The story below is from Art Mattson, a new student this term. He has written quite a lot during his life, but hasn’t tackled the more creative kind of writing I teach in my classes. For example, I encourage students to enhance their stories with dialogue, which is an effective tool for developing plot and realizing characters. Dialogue makes a story so much more engaging and real than merely summarizing what happened. Art uses this tool effectively in his first story for our class.
One more point: I encourage new students to begin their life story by writing about something that’s fun to recall, or something they feel excited or passionate about. It’s so tedious to begin with the story of your birth, and you’ll soon feel so overwhelmed by the expanse of time you have to write about, you’ll give up before you ever get started. Art took my advice and wrote about something he loves: golf. When he came to class to read his story, he wore a golf shirt and the tartan golf cap he bought the day he took St. Andrews Golf Course by storm. Here’s his fun story:
I’d Like to Play the Old Course
by Art Mattson
“I’d like to play the Old Course,” I said.
The man was sitting at a large desk in the side lobby of the Old Course Hotel, St. Andrews, Scotland. He opened a side drawer, pulled out a notebook, flipped through it until he found the page he wanted, fingered down to an open space, and asked, “Can you play at four o’clock?”
“Sure,” I said.
“Would you mind playing with three Japanese gents?” he asked.
“Not at all,” I replied. “I have Japanese in-laws and like them very much.”
He took my name and wrote it in the book. “Be here at 3:30, and we’ll get you set up,” he said. “What room are you in?”
“I just got here, and haven’t got a room yet,” I said.
“Oh!” he said with dismay, and began to erase my name from the book. Then he stopped, and said, “What the heck, it’ll be okay.”
Evidently, he was making tee times reserved for guests staying in the hotel and had given me one by mistake.
It turned out that getting on St. Andrews Old Course is very difficult. Every golfer who visits Scotland wants to play there. It’s the Holy Grail, the birthplace of golf. Many great tournaments have been played there, including the British Open, whose champions include Bobby Jones, Sam Snead, Jack Nicklaus, John Daly, and Tiger Woods.
I returned to the car with my wife, Angie, who had been shopping in the adjoining Golf Pro Shop/Gift Shop. It was 1:30. We drove into the town of St. Andrews and found a room in the Russell Hotel. It was one block from the first tee of the Old Course.
The hotel lobby where I had made my tee time was about a thousand yards from the first tee, so I figured I’d just check in with the starter at the first tee. He was in a kiosk with his own list of players. I gave him my name, thinking the man from the hotel lobby had forwarded it to him. He checked his list, and said forbiddingly, “You’re not on my list. You’re not playing today.”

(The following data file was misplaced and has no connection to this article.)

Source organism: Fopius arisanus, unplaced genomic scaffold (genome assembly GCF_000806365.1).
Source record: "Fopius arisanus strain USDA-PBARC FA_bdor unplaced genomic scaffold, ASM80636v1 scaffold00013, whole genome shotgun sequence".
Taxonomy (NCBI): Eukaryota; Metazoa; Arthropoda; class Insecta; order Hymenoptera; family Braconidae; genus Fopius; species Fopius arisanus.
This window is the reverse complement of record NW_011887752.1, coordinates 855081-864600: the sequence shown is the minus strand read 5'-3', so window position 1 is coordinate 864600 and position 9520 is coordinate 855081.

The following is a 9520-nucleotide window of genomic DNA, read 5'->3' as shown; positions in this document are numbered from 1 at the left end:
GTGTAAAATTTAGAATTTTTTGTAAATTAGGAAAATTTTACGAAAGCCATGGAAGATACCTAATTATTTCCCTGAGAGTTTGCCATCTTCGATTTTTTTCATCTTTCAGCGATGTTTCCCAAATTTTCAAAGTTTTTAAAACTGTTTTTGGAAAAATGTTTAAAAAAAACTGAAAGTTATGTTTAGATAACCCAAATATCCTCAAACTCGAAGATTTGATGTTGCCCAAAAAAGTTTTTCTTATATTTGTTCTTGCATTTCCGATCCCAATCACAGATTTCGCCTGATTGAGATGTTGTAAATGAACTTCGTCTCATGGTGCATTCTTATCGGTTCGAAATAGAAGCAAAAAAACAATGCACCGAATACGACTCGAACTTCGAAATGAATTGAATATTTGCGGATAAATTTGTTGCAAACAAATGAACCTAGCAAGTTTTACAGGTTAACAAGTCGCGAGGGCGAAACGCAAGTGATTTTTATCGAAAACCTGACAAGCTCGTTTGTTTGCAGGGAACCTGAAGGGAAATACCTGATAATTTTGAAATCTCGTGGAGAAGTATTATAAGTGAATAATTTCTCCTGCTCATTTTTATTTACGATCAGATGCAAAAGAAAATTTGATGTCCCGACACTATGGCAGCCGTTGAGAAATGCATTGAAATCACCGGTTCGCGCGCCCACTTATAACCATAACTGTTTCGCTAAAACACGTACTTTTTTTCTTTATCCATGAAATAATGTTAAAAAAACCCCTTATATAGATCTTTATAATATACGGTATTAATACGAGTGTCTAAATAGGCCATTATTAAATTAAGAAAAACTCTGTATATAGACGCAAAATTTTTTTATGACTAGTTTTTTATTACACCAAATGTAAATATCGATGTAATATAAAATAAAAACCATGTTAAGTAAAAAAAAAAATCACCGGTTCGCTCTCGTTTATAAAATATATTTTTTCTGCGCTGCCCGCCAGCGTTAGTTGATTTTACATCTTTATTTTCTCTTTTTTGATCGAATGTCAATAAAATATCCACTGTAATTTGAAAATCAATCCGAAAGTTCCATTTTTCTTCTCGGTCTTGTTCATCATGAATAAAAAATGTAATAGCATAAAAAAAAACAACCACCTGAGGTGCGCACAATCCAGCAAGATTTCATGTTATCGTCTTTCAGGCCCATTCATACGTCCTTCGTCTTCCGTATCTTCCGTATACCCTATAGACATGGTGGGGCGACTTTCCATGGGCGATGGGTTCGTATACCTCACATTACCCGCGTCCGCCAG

I said, “I’m to be playing with three Japanese men.”
He checked his list again, and said, “There aren’t any Japanese men.”
I accepted the fact that I wouldn’t be playing. Stupid me, I never thought of trudging 1,000 yards back to the Old Course Hotel lobby. Instead, I engaged in conversation with a young Italian man who was standing by, waiting for an opening.” How long have you been waiting?” I asked.
“Since seven this morning,” he replied. He went on to explain that each day players sign up to play the next day. At five o’clock, a lottery is held. The names drawn are assigned tee times for the next day. If your name is not drawn, you can play another course or, like him, stand by for an opening if there is a no show.
Just then, I heard a man behind me inquire, “Mr. Mattson?”
I turned and answered, “Yes.”
“You were supposed to come to the hotel,” he said. “Can you play at 4:10 instead of four o’clock?”
“Sure,” I said. “Are the Japanese men here?”
“They’re not coming,” he said.
“Can my Italian friend play along with me?” I asked.
“No, there are others who have been waiting since six,” he replied.
I paid my greens fees, and then ran up the hill to rent some golf clubs. I had checked out rentals earlier. When I returned, I inquired about getting a caddy. I usually rent a cart back home, but they aren’t allowed on the Old Course.
“The caddies went home hours ago,” the starter informed me. “They work in the mornings.”
There weren’t any pull carts either, so I carried my bag the entire 18 holes. I had caddied as a boy, so I was experienced. We were sent out as a fivesome instead of the usual foursome, so our rate of play was a little slower.
In the United States, slow play is frowned upon but prevalent. Not so on the Old Course. I’m a fast player, but some in my group were decidedly pokey. On the sixth tee, the Course Marshall appeared. He informed us sternly, “You are five minutes behind. Either catch up or I’ll make you skip the ninth hole.” Amazingly, my group caught up.
One of our group brought a friend to be his caddy. Another brought his wife to walk the course with him. After all, it was the Holy Grail. I asked Angie to come along, but she demurred. Later, she expressed regret for not having made the trek.
I shot 95, a good score for me. I had broken 100.